Despite the smoke-filled skies of summer, the whiteout winter months and the endless drizzling rain of spring and fall, 2018 Was Mount Rainier National Park’s most popular year since at least 1992 and the 13th most-popular year in Rainier history. 

A lot has changed since 1992. Back then, the popular songs were Achy Breaky Heart, I Will Always Love You, and Jump by Kriss Kross. Just over 5.1 million people lived in Washington State in 1992, compared to just under 7.5 million today. Seattle’s population was just 521,137 and the median household income for King County was $41,647. Today, those numbers are 724,745 people in Seattle and a King County median income of $84,897. In 1992, the Seahawks won just two games all year, while the Sonics lost game 7 of the Western Conference Finals to the Phoenix Suns. The Mariners had yet another frustrating season, so I suppose not everything has changed. 

In 1992, Mount Rainier had 1,522,057 visitors. In 2018, Mount Rainier received 1,518,491 recreation visitors. 

1,518,491 visitors may sound like a lot. The number, combined with the knowledge of knowing that Mount Rainier had its best year in a quarter century will more than likely have the old guard hikers screaming that the park is being loved to death, a phrase they use over and over again like John Muir quotes. There is no need to panic, though. As I mentioned at the top, 2018 is only the 14th highest year for visitation in Mount Rainier National Park history. All National Park numbers listed on this post are from the official NPS visitation statistics website. 

Top Years for Visitation For Mount Rainier National Park

  • 1970 was the most visited year, seeing 1,925,100 recreation visitors. 
  • 1962 is second with 1,905,300.
  • 1977 had 1,819,600 for third
  • 1967 saw 1,805,900
  • 1966 comes in at 1,722,300 for fifth
  • 1968 is sixth with 1,682,700
  • 1969 had 1,659,500 for seventh
  • 1965 saw 1,643,100
  • 1978 come in at 1,606,968 for ninth
  • 1991 rounds out the top ten with 1,549,412
  • 1963 is eleventh with 1,544,300
  • 1992 had 1,522,057 for twelfth
  • 2018 had 1,518,491
  • 1979 had 1,516,703

Where Did People Go? Where Did they Stay?

In 2018, the majority, 748,944, entered the National Park through the Nisqually entrance station. Cayuse Pass saw the second highest number of visitors entering the park with 284,402. White River and Ohanapecosh were next, with 183,461 and 179,165, respectively. Mowich had 52,800 visitors, while the Carbon River had just 35,565. Both the Carbon River and White River Entrances saw a decrease in visitation from their 2017 numbers.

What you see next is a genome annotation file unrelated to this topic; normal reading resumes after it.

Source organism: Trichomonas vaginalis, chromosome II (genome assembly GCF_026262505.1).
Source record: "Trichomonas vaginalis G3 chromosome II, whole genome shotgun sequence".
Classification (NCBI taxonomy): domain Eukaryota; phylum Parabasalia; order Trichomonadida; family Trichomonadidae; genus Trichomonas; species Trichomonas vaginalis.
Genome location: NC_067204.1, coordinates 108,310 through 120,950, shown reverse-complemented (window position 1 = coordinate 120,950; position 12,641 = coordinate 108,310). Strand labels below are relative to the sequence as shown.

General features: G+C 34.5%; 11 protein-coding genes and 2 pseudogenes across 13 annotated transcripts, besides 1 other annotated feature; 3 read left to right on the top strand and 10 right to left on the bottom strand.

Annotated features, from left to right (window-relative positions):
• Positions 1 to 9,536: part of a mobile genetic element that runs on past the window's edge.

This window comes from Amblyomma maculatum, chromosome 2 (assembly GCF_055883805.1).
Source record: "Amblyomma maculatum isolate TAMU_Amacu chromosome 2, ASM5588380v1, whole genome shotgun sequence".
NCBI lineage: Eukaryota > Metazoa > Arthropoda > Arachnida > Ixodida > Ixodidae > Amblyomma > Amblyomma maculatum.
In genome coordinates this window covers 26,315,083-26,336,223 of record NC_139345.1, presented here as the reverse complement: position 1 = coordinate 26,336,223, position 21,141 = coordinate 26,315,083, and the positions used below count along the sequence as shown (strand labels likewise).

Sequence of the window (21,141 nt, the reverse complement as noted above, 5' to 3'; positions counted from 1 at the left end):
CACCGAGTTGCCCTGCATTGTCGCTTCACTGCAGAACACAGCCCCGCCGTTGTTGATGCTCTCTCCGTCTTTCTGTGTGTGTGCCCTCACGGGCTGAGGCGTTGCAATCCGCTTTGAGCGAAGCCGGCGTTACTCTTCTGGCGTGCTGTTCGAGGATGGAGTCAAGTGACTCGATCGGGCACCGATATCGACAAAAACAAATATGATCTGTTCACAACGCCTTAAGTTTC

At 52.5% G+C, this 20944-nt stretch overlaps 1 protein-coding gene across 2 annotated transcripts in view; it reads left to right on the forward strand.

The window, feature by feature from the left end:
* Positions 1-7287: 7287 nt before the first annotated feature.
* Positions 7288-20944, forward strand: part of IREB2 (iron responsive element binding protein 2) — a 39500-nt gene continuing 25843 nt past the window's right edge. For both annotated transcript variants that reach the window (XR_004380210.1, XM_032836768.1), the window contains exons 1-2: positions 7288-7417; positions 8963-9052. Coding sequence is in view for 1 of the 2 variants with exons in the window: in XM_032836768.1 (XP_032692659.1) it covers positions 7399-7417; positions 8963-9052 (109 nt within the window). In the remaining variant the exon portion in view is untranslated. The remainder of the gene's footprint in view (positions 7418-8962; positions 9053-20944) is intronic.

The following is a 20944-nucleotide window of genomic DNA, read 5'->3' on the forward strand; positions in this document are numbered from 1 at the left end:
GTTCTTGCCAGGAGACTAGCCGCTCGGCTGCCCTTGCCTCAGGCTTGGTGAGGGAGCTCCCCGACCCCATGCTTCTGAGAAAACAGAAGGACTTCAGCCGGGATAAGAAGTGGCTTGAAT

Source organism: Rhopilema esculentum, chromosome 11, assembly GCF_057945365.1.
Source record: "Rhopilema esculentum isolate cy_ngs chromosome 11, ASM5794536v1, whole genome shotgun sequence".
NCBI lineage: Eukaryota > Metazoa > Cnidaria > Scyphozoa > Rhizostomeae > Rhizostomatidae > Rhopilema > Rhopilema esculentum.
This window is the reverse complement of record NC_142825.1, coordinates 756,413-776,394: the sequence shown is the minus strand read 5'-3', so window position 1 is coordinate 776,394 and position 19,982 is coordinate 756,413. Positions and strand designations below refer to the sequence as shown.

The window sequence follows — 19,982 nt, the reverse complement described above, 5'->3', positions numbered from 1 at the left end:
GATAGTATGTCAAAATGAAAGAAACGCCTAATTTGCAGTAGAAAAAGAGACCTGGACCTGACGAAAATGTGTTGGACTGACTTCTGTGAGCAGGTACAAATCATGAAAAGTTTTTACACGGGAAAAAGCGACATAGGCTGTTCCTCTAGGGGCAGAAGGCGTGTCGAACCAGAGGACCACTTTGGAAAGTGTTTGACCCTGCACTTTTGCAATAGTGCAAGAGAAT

While many complained that the lines to get into the park were too long this summer, tens of thousands entered the park via bus, saving both gas and parking spaces. In 2018, approximately 34,054 visitors entered the park via bus, up 17% from 2017. 

For those interested in camping numbers for 2018, the stats should come as no surprise. Backcountry stays increased from 2017 numbers by 16.2%, giving 64,294 stays. Overall, tent stays in the park increased by 11.9% from 2017, seeing 83,645 stays. RV stays also increased, raising 4% from 2017, seeing 30,623 stays. Even group stays increased, jumping 14% from 2017 to 11,073. The Lodges, both at Longmire and Paradise, saw 22,543 guests 2018, down 24% from 2017.

Cars wait to enter Mount Rainier National Park and experience freshly fallen snow.

As always, the most popular months to visit Mount Rainier National Park were July and August, followed by June and September. Just under half of the annual visitation to the park occurs during these months, so if you go during the summer, don’t forget to pack your patience. Everyone wants to experience the alpine bliss of Rainier, and bask in the mountain wonderland that this iconic volcano possesses. You are part of the crowd and we all own the park, so enjoy your day and encourage all you see to use LNT Principles! 

Mount Rainier will see increases and decreases in popularity over the next few years, just like it always has. 2019 might be even more popular than 2018, and then again it might not. Personally, I hope everyone has a chance to experience Mount Rainier. I hope every kid and adult gets to hike a trail, stare at a glacier, see a marmot and become mesmerized by the splendor and scale of our National Parks. 

Story was originally published on January 9th, 2018.

Mount Rainier is a featured destination in Summit Book 2019, a one of a kind celebration of public lands around the PNW. In the Summit Book 2019, the Mount Rainier sections detail the history, routes of hikes and climbs, and awesome locations of the iconic National Park.